Brenda Rogers

President

League of Women Voters of Orange, Durham and Chatham Counties

Board disappoints

I was disappointed to learn recently that the Orange County school board decided to join a lawsuit that would prevent working-class parents from participating in the Opportunity Scholarship Program (providing scholarship for their children to attend private school). I state that it is disappointing because, according to the state Department of Public Instruction, only 28.7 percent of kids from low-income families in Orange County schools are considered “proficient” in math and reading. This means a little over 1 out of 4 economically-disadvantaged students met basic standards in their zoned public school.

Simply put, the vast majority of our children from low-income communities in Orange County are failing to learn the skills necessary to succeed in a rapidly changing world. Why then seek to halt a program, that hasn’t even started yet, to begin where the very existence of the Opportunity Scholarship Program is designed for the student that happens to be low-income?

Our children’s future should not be a right or left issue, or even a public school or private school issue. Bottom-line: The real issue should be that our state works to make sure families, regardless of their income or ZIP code, have a school that will work for their children. Parents do not necessarily care about the make or model of a school (public, nonpublic or charter) they just want a school that works! Now more than ever, our state must get about the business of providing quality options for all children- our very future depends upon it.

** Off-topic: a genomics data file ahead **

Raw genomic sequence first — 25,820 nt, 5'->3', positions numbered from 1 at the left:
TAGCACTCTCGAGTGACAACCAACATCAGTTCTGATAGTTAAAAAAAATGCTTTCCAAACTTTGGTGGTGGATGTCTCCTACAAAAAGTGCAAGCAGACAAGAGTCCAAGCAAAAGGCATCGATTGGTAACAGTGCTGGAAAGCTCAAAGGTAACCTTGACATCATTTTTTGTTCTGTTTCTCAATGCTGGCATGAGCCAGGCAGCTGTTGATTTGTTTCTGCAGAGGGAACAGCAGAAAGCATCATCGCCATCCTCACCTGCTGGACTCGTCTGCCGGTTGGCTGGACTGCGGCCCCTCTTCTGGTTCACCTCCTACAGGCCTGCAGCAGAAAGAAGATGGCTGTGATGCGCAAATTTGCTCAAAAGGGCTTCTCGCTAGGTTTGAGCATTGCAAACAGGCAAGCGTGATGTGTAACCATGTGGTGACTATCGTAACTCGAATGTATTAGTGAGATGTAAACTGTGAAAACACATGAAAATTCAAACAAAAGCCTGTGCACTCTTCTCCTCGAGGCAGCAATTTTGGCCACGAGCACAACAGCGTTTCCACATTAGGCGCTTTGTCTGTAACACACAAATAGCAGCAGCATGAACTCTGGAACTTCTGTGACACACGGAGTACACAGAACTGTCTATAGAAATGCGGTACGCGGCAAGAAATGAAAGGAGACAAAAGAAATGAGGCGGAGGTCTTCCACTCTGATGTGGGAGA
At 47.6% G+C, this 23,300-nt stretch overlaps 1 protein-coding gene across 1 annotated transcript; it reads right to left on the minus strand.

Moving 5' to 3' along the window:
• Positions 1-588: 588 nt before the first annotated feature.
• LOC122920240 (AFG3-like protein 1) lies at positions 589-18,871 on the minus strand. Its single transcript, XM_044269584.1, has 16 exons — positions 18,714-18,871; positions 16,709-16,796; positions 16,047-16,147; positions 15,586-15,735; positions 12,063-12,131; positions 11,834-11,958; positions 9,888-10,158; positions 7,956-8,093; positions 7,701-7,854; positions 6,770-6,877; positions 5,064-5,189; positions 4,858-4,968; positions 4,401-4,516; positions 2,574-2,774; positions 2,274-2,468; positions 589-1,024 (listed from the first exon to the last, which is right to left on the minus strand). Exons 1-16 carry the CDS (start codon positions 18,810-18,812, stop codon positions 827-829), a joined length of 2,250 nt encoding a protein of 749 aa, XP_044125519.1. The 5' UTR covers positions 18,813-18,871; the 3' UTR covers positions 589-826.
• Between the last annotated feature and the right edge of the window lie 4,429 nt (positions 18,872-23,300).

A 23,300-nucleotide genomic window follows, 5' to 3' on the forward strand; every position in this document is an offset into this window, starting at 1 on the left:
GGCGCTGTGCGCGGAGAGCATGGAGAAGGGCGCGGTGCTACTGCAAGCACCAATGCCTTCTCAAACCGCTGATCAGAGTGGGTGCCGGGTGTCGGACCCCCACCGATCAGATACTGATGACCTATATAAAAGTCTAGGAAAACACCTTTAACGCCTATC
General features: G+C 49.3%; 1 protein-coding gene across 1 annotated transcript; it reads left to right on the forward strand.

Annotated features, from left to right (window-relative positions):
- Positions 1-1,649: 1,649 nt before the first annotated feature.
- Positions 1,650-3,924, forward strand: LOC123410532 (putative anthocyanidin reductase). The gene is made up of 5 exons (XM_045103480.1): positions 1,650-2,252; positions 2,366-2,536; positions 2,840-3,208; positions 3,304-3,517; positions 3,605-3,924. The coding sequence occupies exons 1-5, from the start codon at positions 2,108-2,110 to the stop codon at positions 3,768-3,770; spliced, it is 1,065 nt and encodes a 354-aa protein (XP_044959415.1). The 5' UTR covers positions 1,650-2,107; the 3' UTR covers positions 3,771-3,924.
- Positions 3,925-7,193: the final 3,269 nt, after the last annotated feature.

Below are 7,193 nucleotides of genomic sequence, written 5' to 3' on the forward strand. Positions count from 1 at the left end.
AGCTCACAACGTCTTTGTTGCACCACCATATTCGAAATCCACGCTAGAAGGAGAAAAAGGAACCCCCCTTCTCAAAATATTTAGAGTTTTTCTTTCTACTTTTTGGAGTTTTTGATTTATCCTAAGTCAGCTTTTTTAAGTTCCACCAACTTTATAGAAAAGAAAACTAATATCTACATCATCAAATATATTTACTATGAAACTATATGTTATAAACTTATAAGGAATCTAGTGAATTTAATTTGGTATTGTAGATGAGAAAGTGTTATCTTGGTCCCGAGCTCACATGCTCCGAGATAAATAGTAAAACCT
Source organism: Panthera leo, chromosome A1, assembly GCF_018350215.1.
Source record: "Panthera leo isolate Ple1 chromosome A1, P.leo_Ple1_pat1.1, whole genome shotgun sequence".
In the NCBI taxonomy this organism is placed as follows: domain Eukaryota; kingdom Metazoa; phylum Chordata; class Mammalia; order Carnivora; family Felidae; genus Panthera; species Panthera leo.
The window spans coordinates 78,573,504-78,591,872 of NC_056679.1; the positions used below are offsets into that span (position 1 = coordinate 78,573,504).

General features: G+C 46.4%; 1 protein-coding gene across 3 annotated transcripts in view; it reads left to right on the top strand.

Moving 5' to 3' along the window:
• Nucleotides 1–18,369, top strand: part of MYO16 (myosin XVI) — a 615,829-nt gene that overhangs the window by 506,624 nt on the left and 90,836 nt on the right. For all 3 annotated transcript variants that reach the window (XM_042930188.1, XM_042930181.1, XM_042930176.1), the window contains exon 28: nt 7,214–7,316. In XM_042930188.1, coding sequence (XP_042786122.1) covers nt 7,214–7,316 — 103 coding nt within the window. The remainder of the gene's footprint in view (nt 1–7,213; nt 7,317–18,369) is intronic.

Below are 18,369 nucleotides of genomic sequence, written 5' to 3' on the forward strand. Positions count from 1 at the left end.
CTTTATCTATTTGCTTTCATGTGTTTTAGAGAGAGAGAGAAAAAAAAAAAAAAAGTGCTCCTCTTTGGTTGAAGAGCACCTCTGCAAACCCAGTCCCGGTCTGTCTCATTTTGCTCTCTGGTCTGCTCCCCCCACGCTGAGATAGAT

Darrell Allison

President

Parents for Educational Freedom in North Carolina

Raleigh

Another solution

About the article published on parking at UNC Hospitals, by Mark Schultz (CHN, bit.ly/1drIbkM):

There is another solution for the problem of the lady from Apex and for anyone else to consider.

Telephone Triangle Transit Authority at 919-485-RIDE. They will help you plan your trip, and send to you proper schedules, costs and any information you will need.

James Sansom

Cary

Optimistic voters

I am thankful for the support shown me since I entered this race one week ago. We have raised more than $70,000 online, with nearly 500,000 views of our announcement video. I decided to get in to this campaign for Congress because I believe too many voters have been ignored and forgotten due to a dysfunctional Washington, D.C., that places party and politics above people. I believe that voters were ready for something different. So far in the campaign, we have proven that theory.

We have a long way to go to win in November. My opponents have big rolodexes to rely on. Entrenched politicians have a vested interest in making sure that change does not happen. But I am confident that we will win because I have you on my side. I am thankful for that.

Over the past seven days, I have spoken to voters around the district who are as optimistic in the future of this country as I am. They know that we have to break the gridlock in Washington and offer solutions that work for people. We have always been a state, and a country, that believed in our ability to do big things. After one week in the race I can tell you that remains true.

Clay Aiken

Cary